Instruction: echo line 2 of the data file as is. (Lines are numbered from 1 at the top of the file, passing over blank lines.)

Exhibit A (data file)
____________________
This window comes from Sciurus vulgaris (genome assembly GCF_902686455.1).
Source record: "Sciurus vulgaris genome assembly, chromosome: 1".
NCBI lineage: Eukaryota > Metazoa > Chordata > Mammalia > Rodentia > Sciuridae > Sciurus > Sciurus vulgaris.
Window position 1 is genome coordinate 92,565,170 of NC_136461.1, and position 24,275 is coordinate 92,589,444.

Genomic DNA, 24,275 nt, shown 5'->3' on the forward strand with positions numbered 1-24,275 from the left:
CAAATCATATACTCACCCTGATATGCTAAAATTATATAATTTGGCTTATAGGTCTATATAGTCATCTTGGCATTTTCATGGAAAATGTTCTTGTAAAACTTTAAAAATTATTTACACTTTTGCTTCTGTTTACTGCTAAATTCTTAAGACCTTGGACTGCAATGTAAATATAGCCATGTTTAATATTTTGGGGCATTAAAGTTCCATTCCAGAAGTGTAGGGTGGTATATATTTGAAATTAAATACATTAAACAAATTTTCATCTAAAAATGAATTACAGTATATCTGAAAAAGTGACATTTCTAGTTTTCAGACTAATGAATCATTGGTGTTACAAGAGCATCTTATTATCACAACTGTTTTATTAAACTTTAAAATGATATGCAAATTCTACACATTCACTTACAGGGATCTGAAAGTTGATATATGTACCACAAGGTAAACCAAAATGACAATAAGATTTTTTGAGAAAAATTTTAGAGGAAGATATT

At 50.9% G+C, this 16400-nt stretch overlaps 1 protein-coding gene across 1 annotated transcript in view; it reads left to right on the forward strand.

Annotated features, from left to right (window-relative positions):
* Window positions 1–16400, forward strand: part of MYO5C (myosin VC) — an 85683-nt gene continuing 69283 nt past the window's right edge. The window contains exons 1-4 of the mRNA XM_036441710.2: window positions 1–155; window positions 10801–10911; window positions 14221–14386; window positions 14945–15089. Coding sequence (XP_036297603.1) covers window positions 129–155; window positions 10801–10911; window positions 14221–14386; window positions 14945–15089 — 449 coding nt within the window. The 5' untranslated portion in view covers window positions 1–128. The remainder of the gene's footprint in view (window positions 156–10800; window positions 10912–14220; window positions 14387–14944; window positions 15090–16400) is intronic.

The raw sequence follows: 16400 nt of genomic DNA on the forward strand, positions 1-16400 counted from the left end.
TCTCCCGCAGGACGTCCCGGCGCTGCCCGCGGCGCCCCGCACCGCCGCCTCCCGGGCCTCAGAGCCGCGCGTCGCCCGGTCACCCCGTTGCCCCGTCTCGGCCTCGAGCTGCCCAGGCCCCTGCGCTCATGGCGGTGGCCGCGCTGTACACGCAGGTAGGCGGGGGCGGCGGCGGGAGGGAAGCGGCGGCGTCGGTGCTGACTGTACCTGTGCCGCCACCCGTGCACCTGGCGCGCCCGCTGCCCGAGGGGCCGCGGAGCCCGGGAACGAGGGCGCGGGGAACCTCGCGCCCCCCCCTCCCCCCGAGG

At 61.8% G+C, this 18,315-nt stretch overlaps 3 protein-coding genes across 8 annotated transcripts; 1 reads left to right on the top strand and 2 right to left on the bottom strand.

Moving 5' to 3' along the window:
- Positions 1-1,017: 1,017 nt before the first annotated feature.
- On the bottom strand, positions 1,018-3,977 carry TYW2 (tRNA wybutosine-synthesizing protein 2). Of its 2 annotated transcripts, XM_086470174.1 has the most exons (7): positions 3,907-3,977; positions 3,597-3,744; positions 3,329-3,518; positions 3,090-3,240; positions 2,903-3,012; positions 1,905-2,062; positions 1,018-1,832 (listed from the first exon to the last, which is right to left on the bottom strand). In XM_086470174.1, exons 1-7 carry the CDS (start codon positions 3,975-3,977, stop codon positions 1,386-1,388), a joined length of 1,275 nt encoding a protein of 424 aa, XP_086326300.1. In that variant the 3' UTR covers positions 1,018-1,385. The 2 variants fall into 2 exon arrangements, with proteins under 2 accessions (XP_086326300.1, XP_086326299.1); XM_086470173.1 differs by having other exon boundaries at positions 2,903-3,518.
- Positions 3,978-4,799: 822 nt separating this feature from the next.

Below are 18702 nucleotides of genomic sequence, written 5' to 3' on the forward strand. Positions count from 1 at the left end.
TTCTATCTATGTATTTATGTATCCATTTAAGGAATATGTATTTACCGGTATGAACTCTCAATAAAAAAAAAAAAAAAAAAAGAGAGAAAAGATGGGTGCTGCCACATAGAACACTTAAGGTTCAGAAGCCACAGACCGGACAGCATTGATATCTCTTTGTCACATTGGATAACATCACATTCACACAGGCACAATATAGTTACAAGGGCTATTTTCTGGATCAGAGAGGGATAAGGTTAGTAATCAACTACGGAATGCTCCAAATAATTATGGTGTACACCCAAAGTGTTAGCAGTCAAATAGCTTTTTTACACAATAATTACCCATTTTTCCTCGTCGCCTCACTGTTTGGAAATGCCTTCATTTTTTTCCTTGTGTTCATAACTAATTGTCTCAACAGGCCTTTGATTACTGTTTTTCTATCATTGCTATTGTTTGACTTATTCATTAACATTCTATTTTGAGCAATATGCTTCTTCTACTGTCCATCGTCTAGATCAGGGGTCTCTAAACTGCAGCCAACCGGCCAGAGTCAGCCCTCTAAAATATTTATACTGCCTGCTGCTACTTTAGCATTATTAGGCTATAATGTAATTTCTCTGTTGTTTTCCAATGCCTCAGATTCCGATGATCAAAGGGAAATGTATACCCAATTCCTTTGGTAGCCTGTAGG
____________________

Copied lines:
Source record: "Sciurus vulgaris genome assembly, chromosome: 1".